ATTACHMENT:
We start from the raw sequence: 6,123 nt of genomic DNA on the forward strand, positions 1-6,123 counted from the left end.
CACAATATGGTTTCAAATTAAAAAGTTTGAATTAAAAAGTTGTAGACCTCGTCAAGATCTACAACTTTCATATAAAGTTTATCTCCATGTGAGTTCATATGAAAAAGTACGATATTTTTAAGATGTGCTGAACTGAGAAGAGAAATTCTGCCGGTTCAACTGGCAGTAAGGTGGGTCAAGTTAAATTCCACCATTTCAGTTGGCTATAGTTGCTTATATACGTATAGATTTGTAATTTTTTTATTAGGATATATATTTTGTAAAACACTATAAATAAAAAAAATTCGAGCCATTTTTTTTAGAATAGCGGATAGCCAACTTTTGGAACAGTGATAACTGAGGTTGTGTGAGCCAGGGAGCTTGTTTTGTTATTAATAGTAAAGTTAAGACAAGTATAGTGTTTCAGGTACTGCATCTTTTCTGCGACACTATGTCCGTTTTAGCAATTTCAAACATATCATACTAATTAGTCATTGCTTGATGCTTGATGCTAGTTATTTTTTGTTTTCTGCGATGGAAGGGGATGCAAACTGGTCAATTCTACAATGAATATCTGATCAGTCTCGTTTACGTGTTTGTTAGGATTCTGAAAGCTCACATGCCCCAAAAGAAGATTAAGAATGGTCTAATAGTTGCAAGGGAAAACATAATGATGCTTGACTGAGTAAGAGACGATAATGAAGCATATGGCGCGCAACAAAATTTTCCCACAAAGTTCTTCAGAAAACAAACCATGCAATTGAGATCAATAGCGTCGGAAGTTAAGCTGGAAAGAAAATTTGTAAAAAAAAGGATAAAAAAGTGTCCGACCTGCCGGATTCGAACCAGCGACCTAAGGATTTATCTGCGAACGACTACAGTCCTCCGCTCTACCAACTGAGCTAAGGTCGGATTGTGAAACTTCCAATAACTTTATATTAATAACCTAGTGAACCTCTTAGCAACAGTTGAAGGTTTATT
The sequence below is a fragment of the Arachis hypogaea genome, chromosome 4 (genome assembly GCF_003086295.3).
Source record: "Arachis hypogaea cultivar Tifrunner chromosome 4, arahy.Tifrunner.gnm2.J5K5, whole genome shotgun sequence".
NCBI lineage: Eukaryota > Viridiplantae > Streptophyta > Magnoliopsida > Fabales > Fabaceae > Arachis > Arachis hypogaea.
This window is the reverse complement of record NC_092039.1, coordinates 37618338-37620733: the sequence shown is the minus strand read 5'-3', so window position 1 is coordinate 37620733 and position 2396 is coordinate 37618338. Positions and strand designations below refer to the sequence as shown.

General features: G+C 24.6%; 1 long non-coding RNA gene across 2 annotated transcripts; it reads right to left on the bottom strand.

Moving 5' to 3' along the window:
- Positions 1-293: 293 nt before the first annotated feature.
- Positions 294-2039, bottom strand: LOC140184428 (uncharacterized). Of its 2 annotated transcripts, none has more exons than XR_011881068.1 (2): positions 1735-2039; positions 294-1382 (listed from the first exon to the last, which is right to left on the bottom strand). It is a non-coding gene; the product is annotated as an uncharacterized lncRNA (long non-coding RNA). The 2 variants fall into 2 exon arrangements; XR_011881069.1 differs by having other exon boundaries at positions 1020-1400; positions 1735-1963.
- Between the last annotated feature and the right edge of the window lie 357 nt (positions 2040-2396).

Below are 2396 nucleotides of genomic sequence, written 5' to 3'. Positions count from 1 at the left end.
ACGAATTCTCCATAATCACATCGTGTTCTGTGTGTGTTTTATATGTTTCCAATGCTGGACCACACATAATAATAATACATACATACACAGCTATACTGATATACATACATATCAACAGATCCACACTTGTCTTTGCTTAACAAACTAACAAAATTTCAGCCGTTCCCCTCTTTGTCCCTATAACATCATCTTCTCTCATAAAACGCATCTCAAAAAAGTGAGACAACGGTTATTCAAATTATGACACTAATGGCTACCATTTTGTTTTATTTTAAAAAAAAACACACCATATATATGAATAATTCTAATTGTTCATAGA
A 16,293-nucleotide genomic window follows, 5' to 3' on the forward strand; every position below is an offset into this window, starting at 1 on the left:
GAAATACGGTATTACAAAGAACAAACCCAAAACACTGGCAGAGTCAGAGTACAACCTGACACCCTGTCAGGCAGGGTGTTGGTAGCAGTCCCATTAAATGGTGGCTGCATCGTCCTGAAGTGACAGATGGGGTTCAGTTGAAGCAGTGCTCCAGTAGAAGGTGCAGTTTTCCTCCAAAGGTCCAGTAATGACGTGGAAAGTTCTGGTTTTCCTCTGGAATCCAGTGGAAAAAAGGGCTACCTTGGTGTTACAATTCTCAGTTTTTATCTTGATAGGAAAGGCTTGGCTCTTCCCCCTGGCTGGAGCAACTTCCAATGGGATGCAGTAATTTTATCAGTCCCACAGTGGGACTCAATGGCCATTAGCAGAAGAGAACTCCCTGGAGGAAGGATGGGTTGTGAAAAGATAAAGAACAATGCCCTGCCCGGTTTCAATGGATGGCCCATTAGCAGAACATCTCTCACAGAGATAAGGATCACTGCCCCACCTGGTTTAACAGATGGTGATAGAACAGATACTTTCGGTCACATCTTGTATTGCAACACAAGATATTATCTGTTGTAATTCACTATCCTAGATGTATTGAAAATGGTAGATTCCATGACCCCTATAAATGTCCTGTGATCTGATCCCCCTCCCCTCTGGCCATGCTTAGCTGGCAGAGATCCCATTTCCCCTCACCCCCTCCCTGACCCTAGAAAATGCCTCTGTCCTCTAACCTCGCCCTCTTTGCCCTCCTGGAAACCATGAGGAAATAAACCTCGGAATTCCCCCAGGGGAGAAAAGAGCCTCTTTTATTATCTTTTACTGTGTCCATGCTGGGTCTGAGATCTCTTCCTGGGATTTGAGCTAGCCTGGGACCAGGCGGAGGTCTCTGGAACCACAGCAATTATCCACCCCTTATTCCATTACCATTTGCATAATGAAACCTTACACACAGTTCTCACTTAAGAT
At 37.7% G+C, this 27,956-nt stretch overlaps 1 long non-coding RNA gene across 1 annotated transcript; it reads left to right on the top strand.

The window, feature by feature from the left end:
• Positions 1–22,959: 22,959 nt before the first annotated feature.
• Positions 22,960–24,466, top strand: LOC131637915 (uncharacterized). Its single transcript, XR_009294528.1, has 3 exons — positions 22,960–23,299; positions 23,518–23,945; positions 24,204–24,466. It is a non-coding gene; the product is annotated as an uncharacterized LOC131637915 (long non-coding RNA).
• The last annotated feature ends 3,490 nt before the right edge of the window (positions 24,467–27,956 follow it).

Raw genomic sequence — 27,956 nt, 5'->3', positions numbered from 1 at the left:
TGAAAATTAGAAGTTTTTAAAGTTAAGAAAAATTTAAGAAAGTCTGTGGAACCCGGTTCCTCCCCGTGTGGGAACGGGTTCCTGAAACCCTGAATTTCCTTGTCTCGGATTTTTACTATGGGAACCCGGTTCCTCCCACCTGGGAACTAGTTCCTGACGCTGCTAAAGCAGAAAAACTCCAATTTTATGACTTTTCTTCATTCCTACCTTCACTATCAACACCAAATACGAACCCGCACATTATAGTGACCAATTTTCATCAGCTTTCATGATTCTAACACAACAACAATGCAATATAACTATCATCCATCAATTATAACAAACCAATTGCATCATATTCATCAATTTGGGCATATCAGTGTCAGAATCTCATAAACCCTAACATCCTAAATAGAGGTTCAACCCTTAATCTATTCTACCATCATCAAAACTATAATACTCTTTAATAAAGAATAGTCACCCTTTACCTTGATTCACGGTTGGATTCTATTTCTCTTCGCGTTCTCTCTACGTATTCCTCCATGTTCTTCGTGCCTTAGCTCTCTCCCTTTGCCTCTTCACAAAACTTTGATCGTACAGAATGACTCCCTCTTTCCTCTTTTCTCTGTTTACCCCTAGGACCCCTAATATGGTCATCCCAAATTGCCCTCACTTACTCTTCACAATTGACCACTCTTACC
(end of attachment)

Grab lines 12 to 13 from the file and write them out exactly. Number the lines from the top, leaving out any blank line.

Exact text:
Below are 2396 nucleotides of genomic sequence, written 5' to 3'. Positions count from 1 at the left end.
ACGAATTCTCCATAATCACATCGTGTTCTGTGTGTGTTTTATATGTTTCCAATGCTGGACCACACATAATAATAATACATACATACACAGCTATACTGATATACATACATATCAACAGATCCACACTTGTCTTTGCTTAACAAACTAACAAAATTTCAGCCGTTCCCCTCTTTGTCCCTATAACATCATCTTCTCTCATAAAACGCATCTCAAAAAAGTGAGACAACGGTTATTCAAATTATGACACTAATGGCTACCATTTTGTTTTATTTTAAAAAAAAACACACCATATATATGAATAATTCTAATTGTTCATAGA